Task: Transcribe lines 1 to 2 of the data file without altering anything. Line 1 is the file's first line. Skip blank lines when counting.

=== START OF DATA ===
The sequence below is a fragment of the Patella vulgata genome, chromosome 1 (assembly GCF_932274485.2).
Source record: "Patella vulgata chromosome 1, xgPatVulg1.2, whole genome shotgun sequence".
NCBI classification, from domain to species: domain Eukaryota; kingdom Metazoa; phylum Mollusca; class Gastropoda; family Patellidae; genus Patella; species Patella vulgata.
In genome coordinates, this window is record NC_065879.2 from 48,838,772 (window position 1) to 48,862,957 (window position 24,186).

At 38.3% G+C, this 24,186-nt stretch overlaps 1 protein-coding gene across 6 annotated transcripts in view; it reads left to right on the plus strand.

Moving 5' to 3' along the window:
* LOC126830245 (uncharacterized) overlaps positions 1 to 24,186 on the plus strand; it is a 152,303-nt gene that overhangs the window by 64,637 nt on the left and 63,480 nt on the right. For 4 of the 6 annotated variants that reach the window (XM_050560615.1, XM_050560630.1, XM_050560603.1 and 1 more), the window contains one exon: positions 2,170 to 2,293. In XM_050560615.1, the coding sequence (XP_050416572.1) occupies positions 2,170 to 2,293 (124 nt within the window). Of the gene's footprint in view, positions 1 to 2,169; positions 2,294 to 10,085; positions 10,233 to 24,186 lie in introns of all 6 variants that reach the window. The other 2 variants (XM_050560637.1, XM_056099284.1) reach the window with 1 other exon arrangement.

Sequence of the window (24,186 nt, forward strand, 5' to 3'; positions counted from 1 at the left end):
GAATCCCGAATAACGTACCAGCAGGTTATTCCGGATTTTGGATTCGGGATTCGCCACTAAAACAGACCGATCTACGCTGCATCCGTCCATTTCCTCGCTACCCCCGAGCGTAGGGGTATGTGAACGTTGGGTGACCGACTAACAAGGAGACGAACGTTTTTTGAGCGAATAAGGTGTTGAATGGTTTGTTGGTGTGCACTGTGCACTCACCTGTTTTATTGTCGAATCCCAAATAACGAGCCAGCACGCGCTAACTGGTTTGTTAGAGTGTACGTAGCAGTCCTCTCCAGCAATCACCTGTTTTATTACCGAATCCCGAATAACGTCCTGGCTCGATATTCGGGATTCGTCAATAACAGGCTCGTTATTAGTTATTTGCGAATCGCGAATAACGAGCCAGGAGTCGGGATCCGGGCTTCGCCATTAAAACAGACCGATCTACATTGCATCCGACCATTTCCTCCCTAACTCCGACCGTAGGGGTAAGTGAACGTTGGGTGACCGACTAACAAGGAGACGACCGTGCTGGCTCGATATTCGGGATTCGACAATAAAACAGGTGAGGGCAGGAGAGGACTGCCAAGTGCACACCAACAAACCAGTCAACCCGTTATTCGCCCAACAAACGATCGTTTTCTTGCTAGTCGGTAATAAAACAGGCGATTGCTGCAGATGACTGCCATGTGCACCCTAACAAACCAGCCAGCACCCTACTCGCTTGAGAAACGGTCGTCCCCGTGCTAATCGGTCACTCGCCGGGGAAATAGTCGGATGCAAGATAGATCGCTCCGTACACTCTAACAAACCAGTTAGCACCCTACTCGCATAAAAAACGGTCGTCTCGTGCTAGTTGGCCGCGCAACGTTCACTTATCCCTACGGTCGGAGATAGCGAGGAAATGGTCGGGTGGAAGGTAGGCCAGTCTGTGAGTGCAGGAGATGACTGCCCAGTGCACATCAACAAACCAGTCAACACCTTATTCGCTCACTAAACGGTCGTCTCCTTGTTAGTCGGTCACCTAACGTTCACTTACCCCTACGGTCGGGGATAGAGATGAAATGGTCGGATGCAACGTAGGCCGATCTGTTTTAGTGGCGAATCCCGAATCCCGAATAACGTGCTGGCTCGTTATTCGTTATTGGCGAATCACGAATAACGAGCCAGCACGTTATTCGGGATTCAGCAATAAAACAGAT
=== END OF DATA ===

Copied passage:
The sequence below is a fragment of the Patella vulgata genome, chromosome 1 (assembly GCF_932274485.2).
Source record: "Patella vulgata chromosome 1, xgPatVulg1.2, whole genome shotgun sequence".